Should I receive comfort in these? - `Should I be delighted in these?' (Syriac.) 'Shall I bear these things with patience?' (Horsley.) So the Septuagint, Arabic, and Vulgate, 'Shall I not be indignant at these things?'


Verse 7

Upon a lofty and high mountain hast thou set thy bed: even thither wentest thou up to offer sacrifice.

Upon a lofty and high mountain hast thou set thy bed - image from adultery: open and shameless (Ezekiel 23:7). The "bed" answers to the idolatrous altar, the scene of their spiritual unfaithfulness to their Divine Husband (Ezekiel 16:16; Ezekiel 16:25; Ezekiel 23:41).


Verse 8

Behind the doors also and the posts hast thou set up thy remembrance: for thou hast discovered thyself to another than me, and art gone up; thou hast enlarged thy bed, and made thee a covenant with them; thou lovedst their bed where thou sawest it.

Behind the doors also and the posts hast thou set up thy remembrance. "Remembrance" - i:e., memorials of thy idolatry: the objects which thou holdest in remembrance, They hung up household tutelary gods "behind the doors:" the very place where God had directed them to write His laws - "on the posts and gates" of their houses (Deuteronomy 6:9; Deuteronomy 11:20), in remembrance of Him. A curse, too, was pronounced on putting up an image "in a secret place" (Deuteronomy 27:15).

For thou hast discovered (thyself to another) than me image from an adulteress For thou hast discovered (thyself to another) than me - image from an adulteress.

Thou hast enlarged thy bed - so as to receive the more paramours.

And made thee (a covenant) with them - with idols, in open violation of thy "covenant" with God (Exodus 19:5; Exodus 23:32). Or, 'hast made assignations with them within thyself' (Horsley). But the Vulgate and Chaldaic favour the English version. Karat (Hebrew #3772) is literally to hew (cf. margin) or cut: hence, from the cutting up of victims in ratifying a covenant, it means to make a covenant; like the Latin phrase, to strike a league [percutere foedus, ferire pactum]: so Genesis 15:10; Genesis 15:17; Jeremiah 34:18. However, the Hebrew, meehem (Hebrew #1992), means, 'from among' or, 'of them;' not as the English version, 'with them:' therefore translate, 'Thou joinest (some) of them (the idols) to thyself by covenant.' So Gesenius, after Jerome. Otherwise the margin accords with the Hebrew and the sense, 'Thou hast hewed it (thy bed) for thyself larger than theirs' - i:e., thou hast exceeded even the pagan in idolatry, making thy idol altar larger (so the Hebrew min) than theirs.' Compare next clause.

Thy bed ... thou lovedst their bed. The Jews' sin was two-fold: they resorted to places of idolatry ("their bed"), and they received idols into the temple of God, and sacrificed to them on the altar of God ("thy bed").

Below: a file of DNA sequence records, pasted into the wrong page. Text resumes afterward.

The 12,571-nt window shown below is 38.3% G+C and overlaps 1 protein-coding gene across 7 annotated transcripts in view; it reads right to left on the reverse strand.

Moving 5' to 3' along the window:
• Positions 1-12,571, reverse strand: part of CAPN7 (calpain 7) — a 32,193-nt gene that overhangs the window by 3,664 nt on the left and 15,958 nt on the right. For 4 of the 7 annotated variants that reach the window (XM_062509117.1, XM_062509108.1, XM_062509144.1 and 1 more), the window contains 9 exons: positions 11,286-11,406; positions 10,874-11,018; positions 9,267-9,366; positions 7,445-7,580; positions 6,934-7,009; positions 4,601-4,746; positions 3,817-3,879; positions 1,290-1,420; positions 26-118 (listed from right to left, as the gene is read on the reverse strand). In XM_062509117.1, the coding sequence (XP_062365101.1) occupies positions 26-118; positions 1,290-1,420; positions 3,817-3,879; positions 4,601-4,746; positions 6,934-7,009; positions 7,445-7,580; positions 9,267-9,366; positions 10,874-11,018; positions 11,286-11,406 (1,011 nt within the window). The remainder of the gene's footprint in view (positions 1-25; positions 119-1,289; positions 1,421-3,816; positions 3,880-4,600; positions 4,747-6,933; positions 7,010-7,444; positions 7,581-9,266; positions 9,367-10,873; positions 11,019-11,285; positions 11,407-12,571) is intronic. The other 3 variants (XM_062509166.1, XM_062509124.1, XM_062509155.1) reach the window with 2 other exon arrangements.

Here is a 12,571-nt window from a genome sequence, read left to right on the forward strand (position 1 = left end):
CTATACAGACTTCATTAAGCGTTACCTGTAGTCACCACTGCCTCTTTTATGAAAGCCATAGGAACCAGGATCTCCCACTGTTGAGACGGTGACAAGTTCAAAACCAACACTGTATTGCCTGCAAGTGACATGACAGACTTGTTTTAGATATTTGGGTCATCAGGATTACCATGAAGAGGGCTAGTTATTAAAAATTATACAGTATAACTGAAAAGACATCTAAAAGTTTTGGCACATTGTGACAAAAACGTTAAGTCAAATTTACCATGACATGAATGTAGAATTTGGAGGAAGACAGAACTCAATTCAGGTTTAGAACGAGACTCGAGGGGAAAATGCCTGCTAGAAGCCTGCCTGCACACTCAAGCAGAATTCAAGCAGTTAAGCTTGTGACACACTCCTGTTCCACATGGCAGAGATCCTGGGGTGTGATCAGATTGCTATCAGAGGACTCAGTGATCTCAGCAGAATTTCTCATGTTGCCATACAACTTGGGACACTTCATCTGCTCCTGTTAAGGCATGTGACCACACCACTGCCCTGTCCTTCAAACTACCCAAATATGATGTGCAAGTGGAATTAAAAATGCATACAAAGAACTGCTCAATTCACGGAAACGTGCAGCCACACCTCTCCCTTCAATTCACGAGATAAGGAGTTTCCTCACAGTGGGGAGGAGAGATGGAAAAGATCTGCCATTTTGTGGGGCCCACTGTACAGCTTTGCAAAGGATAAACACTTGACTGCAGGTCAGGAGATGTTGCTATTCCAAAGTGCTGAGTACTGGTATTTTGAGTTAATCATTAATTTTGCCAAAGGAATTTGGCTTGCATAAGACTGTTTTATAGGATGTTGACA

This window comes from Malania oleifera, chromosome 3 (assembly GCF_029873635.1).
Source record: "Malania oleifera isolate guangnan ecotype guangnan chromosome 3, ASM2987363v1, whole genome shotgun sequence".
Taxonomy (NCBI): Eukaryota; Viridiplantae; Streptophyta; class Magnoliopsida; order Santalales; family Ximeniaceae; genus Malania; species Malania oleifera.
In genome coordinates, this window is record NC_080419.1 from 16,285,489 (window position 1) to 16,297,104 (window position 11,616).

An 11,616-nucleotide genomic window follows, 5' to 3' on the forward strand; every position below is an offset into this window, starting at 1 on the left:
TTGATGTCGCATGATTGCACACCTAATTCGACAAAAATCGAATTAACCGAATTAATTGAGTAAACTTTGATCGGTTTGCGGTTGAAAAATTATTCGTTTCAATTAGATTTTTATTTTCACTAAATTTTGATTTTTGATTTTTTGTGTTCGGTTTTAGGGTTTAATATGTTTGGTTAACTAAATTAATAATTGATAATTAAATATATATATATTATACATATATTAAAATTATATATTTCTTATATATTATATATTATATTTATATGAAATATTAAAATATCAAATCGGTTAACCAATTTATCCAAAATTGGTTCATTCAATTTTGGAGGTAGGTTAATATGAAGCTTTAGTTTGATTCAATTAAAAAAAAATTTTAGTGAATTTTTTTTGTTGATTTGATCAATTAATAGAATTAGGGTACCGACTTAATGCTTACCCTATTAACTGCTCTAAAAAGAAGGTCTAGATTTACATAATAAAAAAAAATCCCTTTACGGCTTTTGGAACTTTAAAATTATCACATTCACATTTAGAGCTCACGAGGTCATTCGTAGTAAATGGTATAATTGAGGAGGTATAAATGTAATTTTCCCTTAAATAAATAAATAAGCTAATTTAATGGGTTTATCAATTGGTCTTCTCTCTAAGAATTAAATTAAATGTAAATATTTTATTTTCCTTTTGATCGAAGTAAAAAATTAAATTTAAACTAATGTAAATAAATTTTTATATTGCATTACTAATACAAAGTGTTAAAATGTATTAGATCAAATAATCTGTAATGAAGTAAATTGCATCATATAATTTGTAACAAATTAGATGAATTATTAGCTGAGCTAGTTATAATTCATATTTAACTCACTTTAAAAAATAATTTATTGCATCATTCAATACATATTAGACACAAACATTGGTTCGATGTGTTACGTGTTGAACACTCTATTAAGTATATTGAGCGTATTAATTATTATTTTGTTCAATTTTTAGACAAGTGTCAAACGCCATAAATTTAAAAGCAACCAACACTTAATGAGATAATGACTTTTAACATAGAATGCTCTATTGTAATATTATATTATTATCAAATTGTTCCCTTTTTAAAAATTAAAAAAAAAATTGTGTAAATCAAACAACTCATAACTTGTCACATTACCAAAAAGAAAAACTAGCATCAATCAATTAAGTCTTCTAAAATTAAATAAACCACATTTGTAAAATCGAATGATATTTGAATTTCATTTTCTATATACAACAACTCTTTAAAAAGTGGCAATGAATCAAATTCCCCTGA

Where thou sawest it - rather, ever since that thou sawest it (Horsley). The Hebrew ( yad (Hebrew #3027)) for where means literally a hand, then (Isaiah 56:5, note) room (margin); a place: therefore, translate, 'thou hast provided a place for it' (for "their bed") - namely, by admitting idolatrous altars in thy land. Or 'thou choosest a (convenient) place for thyself' in their bed (Maurer). So the Chaldaic and Syriac.


Verse 9

And thou wentest to the king with ointment, and didst increase thy perfumes, and didst send thy messengers far off, and didst debase thyself even unto hell.

And thou wentest to the king - the idol which they came to worship, perfumed with oil, like harlots (Jeremiah 4:30; Ezekiel 23:16; Ezekiel 23:40). So "king" means idol (Amos 5:26; Zephaniah 1:5, Malcham, meaning "king") (Rosenmuller). Rather, the king of Assyria or Egypt, and other foreign princes, on whom Israel relied, instead of on God; the "ointment" will thus refer to the presents (Hosea 12:1), and perhaps the compliances with foreigners' idolatries, whereby Israel sought to gain their favour (Lowth). (Isaiah 30:6; Ezekiel 16:33; Ezekiel 23:16; Hosea 7:11.)

And didst send thy messengers far off - not merely to neighbouring nations, but to those "far off" in search of new idols, or else alliances.

And didst debase (thyself even) unto hell - the lowest possible degradation.


Verse 10

Thou art wearied in the greatness of thy way; yet saidst thou not, There is no hope: thou hast found the life of thine hand; therefore thou wast not grieved.

Thou art wearied in the greatness of thy way - the length of thy journeys in seeking strange gods, or else foreign aid (Jeremiah 2:23-24). Notwithstanding thy deriving no good from these long journeys (so "didst send ... far off," Isaiah 57:9), thou dost not still give up hope (Jeremiah 2:25; Jeremiah 18:12).

Thou hast found the life of thine hand - `thou still findest life (i:e., vigour) enough in thy hand' to make new idols (Maurer), or to seek new alliances ("hand" being then taken for strength in general). Thou findest livelihood by thy hand.